Do I Have A “Strict Liability” Products Personal Injury Claim?

Persons injured by a defective drug or product are often entitled to bring “strict liability” claims.  These claims are different than those ordinarily asserted in personal injury lawsuits.

What Is “Strict Liability?”

Most personal injury claims focus on the behavior of the wrongdoer.  For example, negligence claims require proof that the defendant acted unreasonably, in other words, that the wrongdoer acted differently than a reasonable person would have acted in the same or similar circumstances.

“Strict liability” lawsuits are different.  These claims focus on the product itself.

Under strict liability, if a product has a defect — whether in design, manufacture, warnings, or instructions — the manufacturer or distributor is liable, even if the manufacturer was not negligent in designing the product, in manufacturing it, or in issuing its warning or instructions.

This often means products liability plaintiffs have a lower burden of proof than plaintiffs in other personal injury cases.

Why Does Strict Liability Exist?

The reason that strict liability exists is that, if proving a violation of the reasonable standard of care was required, manufacturers could band together and act carelessly.  They could then argue that carelessness is the reasonable standard of care in the industry.

It is also extremely difficult to find expert witnesses who can testify to the reasonable standard of care.

For those reasons, courts across the country agreed that persons injured by defective drugs and products should involve a different basis of liability–strict liability.

The California Supreme Court explained the reasoning behind strict liability in its landmark Greenman decision:

Even if there is no negligence, however, public policy demands that responsibility be fixed wherever it will most effectively reduce the hazards to life and health inherent in defective products that reach the market. It is evident that the manufacturer can anticipate some hazards and guard against the recurrence of others, as the public cannot. Those who suffer injury from defective products are unprepared to meet its consequences. The cost of an injury and the loss of time or health may be an overwhelming misfortune to the person injured, and a needless one, for the risk of injury can be insured by the manufacturer and distributed among the public as a cost of doing business. It is to the public interest to discourage the marketing of products having defects that are a menace to the public. If such products nevertheless find their way into the market it is to the public interest to place the responsibility for whatever injury they may cause upon the manufacturer, who, even if he is not negligent in the manufacture of the product, is responsible for its reaching the market. However intermittently such injuries may occur and however haphazardly they may strike, the risk of their occurrence is a constant risk and a general one. Against such a risk there should be general and constant protection and the manufacturer is best situated to afford such protection.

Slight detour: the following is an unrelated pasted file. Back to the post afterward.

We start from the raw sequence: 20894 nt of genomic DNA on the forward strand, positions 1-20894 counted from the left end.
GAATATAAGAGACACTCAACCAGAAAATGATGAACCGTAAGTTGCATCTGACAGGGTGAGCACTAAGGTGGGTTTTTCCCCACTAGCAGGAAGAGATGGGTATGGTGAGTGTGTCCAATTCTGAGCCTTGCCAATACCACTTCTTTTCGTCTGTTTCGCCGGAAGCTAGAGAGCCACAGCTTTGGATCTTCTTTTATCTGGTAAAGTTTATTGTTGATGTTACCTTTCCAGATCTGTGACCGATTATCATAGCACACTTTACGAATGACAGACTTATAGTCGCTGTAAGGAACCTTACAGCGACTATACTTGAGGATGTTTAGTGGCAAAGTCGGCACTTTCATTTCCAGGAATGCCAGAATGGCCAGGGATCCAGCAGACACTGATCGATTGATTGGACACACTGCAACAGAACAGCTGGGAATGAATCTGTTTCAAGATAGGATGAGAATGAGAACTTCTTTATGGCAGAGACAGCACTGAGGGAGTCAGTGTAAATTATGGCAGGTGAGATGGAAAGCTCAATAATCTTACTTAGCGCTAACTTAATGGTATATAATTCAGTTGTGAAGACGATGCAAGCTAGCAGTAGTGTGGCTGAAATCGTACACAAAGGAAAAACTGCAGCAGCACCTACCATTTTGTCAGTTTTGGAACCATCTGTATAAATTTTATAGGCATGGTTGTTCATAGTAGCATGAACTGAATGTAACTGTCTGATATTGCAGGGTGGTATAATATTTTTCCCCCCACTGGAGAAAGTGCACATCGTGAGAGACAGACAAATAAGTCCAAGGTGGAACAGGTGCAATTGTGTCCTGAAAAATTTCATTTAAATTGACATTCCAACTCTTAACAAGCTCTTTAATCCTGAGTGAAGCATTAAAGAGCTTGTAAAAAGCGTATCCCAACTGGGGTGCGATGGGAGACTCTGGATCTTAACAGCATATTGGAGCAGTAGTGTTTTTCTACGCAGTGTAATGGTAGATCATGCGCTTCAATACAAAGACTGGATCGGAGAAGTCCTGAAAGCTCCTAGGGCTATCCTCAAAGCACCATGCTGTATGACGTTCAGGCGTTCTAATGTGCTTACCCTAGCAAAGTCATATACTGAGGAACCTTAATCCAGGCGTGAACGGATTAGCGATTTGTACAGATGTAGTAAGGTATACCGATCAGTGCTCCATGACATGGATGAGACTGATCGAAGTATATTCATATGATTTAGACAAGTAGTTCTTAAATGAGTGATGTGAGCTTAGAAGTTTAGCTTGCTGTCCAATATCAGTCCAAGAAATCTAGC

Who Can Bring  A Strict Liability Lawsuit?

A person who has been injured by a defective product may bring a strict liability claim.

This includes defective drugs as well as dangerous consumer products.

Claimants who have standing to bring products liability claims include:

  • A customer or patient who buys a product.
  • A customer or patent who uses a product.
  • A bystander who did not buy or use the product but was injured by it.

Our Texas Product Liability Lawyers Are Ready To Help

Morrow & Sheppard are Houston injury lawyers who represent victims of defective drugs and products nationwide.

Please contact us now for a free and confidential consultation to discuss your legal rights.


Ethicon v. Parten, 520 S.W.2d 527 (14th Houston, Texas Court of Appeals 1975) (holding, in case arising from defective medical device-needle, that users, consumers, and bystanders all have standing to bring products liability personal injury lawsuits).

Greenman v. Yuba Power Products, 59 Cal. 2d 57 (1963). 

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